Volunteer efforts. Most societies create and manage projects to benefit the genealogical community, such as indexing and preservation activities and producing periodicals and other publications. There are also many genealogists who work independently of societies. You will find numerous online indexes and databases created by these volunteers. Many of these projects are on the USGenWeb Project at This website is full of volunteer-driven sites that publish historical information and resource material, such as a list of sites that offer cemetery indexes and newspaper abstracts.

Volunteers maintain sites and often provide important local details about an area's history, geography, and settlement. They also usually give an overview of record availability and access and research tips.

Professional groups. You can interact with professional genealogists by writing articles and books, presenting lectures that provide new information, and giving examples of methodologies to help in difficult research situations. Professionals often lead efforts to protect records in jeopardy and to make them available for wide use. Many (but not all) professionals conduct research on a contract basis for others and can assist a family historian with a quest that seems impossible. The research that professionals do ranges from an entire lineage to small but significant tasks in their field of expertise.

In the United States, there are several groups that serve the interests of professional genealogists and their clients, as well as those of the genealogical community. The following is a list of some such organizations, along with some basic information about each group:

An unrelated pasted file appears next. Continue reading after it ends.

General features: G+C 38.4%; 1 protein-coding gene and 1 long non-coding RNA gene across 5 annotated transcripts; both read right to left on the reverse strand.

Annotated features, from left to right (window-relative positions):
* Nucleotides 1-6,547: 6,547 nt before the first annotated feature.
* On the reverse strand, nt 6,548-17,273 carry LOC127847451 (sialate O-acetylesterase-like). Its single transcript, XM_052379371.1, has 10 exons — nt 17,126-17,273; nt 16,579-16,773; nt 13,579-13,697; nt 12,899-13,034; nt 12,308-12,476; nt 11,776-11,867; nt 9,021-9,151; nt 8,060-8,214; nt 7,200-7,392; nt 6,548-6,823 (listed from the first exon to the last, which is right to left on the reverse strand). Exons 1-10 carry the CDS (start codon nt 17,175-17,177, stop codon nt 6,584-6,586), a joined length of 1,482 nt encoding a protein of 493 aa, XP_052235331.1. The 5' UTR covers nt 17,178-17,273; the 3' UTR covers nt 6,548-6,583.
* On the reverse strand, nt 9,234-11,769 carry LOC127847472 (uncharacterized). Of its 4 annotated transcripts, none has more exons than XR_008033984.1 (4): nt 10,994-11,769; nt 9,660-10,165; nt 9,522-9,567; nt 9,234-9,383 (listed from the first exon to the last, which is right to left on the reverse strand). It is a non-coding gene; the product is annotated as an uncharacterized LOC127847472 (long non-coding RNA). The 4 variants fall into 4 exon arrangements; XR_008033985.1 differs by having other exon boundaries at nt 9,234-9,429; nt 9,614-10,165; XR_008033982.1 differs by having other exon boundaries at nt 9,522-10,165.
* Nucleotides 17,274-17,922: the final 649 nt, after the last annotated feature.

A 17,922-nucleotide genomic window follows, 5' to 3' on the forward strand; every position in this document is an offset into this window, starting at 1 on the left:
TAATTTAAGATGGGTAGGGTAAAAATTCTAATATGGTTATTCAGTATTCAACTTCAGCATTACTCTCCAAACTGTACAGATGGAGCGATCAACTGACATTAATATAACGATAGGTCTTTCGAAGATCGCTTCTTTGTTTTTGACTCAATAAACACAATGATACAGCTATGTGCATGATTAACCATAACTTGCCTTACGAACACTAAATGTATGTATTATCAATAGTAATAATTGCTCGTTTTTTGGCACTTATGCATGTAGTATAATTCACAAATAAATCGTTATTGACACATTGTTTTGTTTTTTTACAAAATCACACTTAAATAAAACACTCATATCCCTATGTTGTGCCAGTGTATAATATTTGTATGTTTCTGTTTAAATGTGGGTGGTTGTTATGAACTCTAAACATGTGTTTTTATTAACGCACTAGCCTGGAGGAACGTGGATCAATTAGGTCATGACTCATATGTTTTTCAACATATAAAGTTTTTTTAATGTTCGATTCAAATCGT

• The Association of Professional Genealogists (APG) PO Box 40393, Denver, CO 80204-0393
  • Membership organization that does not administer tests, award credentials, or otherwise endorse individual researchers.
  • The association does offer arbitration in the event a dispute arises between any association member and the general public.
  • The APG website ( lists members' names, contact details, and areas of expertise.
  • The Board for Certification of Genealogists PO Box 14291, Washington, DC 20044
  • Certifying body that is not affiliated with any group.
  • BCG screens applicants through a testing process; successful candidates earn the initials CG (Certified Genealogist).
  • A roster ofcertified genealogists is at the BCG website: www
  • The International Commission for the Accreditation of Professional Genealogists (ICAPGen)
  • Offers independent testing without membership.
  • This program, established in 1964 (by the Family History Department of The Church of Jesus Christ of Latter-day Saints), is designed to examine and accredit researchers in specialized geographic areas.
  • Those who successfully complete the program receive the initials AG (Accredited Genealogist).
  • The American Society of Genealogists (ASG)
  • Founded in 1940 as an honorary society, limited to fifty lifetime members designated as Fellows (identified by the initials FASG):
  • Election to the ASG is based on a candidate's published genealogical scholarship.
  • A list of Fellows and news of the ASG Scholar Award can be found at their website (
Blogs. A blog, short for "web log," is an easy way to post new information online. When a new article or tip is posted, it is sent automatically to anyone who has subscribed to the blog. By subscribing to one or more genealogy blogs, you can keep up with the latest techniques, tips, and databases.

How can you get the most out of your blog reading time? Focus on the title. Look over the article (just a brief scan). Determine if the post is of interest or value to you. If not, carry on elsewhere.

If it is of interest, analyze who wrote the post. What are their qualifications for this topic?

Determine one or two questions that you hope to find answers to by reading the post before thoroughly reading it. This will transform you from a passive consumer of information into an active reader. Read the actual post. Reflect on the questions you asked yourself before you read the post. Were your questions answered? Take mental or written notes about the post. Summarize the post in your own words.

Read more great genealogy tips in Barry Ewell's book "Family Treasures: 15 Lessons, Tips, and Tricks for Discovering your Family History.